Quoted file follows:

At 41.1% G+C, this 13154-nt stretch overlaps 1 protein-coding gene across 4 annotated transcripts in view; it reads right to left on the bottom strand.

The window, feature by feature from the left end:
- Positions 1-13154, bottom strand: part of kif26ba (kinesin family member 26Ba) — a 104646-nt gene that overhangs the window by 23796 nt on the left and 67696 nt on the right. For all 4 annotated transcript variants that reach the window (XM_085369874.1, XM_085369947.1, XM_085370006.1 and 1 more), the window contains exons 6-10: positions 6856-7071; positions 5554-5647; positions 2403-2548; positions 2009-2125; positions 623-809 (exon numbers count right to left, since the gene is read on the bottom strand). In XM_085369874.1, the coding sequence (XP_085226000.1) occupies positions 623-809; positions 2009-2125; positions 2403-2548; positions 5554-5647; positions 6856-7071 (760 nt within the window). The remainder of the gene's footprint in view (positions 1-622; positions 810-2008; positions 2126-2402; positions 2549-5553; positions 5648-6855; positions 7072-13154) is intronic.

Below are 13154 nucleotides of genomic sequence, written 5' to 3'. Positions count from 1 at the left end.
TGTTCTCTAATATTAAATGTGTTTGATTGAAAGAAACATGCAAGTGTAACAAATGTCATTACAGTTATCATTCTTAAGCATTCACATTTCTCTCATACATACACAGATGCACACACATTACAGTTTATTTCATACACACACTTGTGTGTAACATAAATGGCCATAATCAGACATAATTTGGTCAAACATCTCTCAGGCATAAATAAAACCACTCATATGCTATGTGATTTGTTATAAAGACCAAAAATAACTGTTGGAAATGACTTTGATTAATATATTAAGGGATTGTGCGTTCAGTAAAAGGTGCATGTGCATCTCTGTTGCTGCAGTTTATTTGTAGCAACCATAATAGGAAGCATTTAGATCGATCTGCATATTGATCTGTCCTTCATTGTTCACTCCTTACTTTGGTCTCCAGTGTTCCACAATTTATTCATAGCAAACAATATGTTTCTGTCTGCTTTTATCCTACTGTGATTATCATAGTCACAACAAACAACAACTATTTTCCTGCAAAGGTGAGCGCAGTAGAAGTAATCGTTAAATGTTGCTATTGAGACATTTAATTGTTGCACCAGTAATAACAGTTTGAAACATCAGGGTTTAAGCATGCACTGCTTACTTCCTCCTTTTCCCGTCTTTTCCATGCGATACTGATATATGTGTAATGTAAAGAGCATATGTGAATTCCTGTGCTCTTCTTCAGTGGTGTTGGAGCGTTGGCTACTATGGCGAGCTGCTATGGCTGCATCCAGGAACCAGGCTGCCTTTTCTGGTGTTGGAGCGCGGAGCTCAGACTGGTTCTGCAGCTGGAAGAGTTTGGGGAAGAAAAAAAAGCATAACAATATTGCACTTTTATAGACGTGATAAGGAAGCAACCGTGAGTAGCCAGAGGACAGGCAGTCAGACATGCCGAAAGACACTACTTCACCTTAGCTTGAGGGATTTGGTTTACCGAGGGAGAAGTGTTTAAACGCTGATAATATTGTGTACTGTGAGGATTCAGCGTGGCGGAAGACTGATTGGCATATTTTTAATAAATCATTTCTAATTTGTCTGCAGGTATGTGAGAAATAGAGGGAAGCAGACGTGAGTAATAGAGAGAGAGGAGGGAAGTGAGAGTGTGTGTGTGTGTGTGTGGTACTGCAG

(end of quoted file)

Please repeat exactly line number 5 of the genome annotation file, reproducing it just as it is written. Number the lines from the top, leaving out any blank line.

TGTTCTCTAATATTAAATGTGTTTGATTGAAAGAAACATGCAAGTGTAACAAATGTCATTACAGTTATCATTCTTAAGCATTCACATTTCTCTCATACATACACAGATGCACACACATTACAGTTTATTTCATACACACACTTGTGTGTAACATAAATGGCCATAATCAGACATAATTTGGTCAAACATCTCTCAGGCATAAATAAAACCACTCATATGCTATGTGATTTGTTATAAAGACCAAAAATAACTGTTGGAAATGACTTTGATTAATATATTAAGGGATTGTGCGTTCAGTAAAAGGTGCATGTGCATCTCTGTTGCTGCAGTTTATTTGTAGCAACCATAATAGGAAGCATTTAGATCGATCTGCATATTGATCTGTCCTTCATTGTTCACTCCTTACTTTGGTCTCCAGTGTTCCACAATTTATTCATAGCAAACAATATGTTTCTGTCTGCTTTTATCCTACTGTGATTATCATAGTCACAACAAACAACAACTATTTTCCTGCAAAGGTGAGCGCAGTAGAAGTAATCGTTAAATGTTGCTATTGAGACATTTAATTGTTGCACCAGTAATAACAGTTTGAAACATCAGGGTTTAAGCATGCACTGCTTACTTCCTCCTTTTCCCGTCTTTTCCATGCGATACTGATATATGTGTAATGTAAAGAGCATATGTGAATTCCTGTGCTCTTCTTCAGTGGTGTTGGAGCGTTGGCTACTATGGCGAGCTGCTATGGCTGCATCCAGGAACCAGGCTGCCTTTTCTGGTGTTGGAGCGCGGAGCTCAGACTGGTTCTGCAGCTGGAAGAGTTTGGGGAAGAAAAAAAAGCATAACAATATTGCACTTTTATAGACGTGATAAGGAAGCAACCGTGAGTAGCCAGAGGACAGGCAGTCAGACATGCCGAAAGACACTACTTCACCTTAGCTTGAGGGATTTGGTTTACCGAGGGAGAAGTGTTTAAACGCTGATAATATTGTGTACTGTGAGGATTCAGCGTGGCGGAAGACTGATTGGCATATTTTTAATAAATCATTTCTAATTTGTCTGCAGGTATGTGAGAAATAGAGGGAAGCAGACGTGAGTAATAGAGAGAGAGGAGGGAAGTGAGAGTGTGTGTGTGTGTGTGTGGTACTGCAG